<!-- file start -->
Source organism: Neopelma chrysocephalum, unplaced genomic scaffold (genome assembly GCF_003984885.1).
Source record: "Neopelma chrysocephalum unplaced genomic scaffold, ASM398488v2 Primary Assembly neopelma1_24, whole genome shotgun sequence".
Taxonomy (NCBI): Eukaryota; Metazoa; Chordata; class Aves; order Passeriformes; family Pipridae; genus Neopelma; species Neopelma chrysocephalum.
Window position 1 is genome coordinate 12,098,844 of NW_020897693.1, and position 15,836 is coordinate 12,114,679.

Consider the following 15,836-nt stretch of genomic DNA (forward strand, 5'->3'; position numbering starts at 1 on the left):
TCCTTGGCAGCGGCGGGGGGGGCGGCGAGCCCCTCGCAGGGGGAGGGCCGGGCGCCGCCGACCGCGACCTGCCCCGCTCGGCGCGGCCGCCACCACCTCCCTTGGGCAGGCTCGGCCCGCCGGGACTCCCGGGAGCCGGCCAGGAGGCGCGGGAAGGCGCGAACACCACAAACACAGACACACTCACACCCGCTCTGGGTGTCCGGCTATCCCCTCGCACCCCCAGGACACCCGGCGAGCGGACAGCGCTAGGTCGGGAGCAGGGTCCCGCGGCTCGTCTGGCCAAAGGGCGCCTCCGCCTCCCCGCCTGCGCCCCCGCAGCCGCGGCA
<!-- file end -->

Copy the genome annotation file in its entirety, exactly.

Source organism: Neopelma chrysocephalum, unplaced genomic scaffold (genome assembly GCF_003984885.1).
Source record: "Neopelma chrysocephalum unplaced genomic scaffold, ASM398488v2 Primary Assembly neopelma1_24, whole genome shotgun sequence".
Taxonomy (NCBI): Eukaryota; Metazoa; Chordata; class Aves; order Passeriformes; family Pipridae; genus Neopelma; species Neopelma chrysocephalum.
Window position 1 is genome coordinate 12,098,844 of NW_020897693.1, and position 15,836 is coordinate 12,114,679.

Consider the following 15,836-nt stretch of genomic DNA (forward strand, 5'->3'; position numbering starts at 1 on the left):
TCCTTGGCAGCGGCGGGGGGGGCGGCGAGCCCCTCGCAGGGGGAGGGCCGGGCGCCGCCGACCGCGACCTGCCCCGCTCGGCGCGGCCGCCACCACCTCCCTTGGGCAGGCTCGGCCCGCCGGGACTCCCGGGAGCCGGCCAGGAGGCGCGGGAAGGCGCGAACACCACAAACACAGACACACTCACACCCGCTCTGGGTGTCCGGCTATCCCCTCGCACCCCCAGGACACCCGGCGAGCGGACAGCGCTAGGTCGGGAGCAGGGTCCCGCGGCTCGTCTGGCCAAAGGGCGCCTCCGCCTCCCCGCCTGCGCCCCCGCAGCCGCGGCA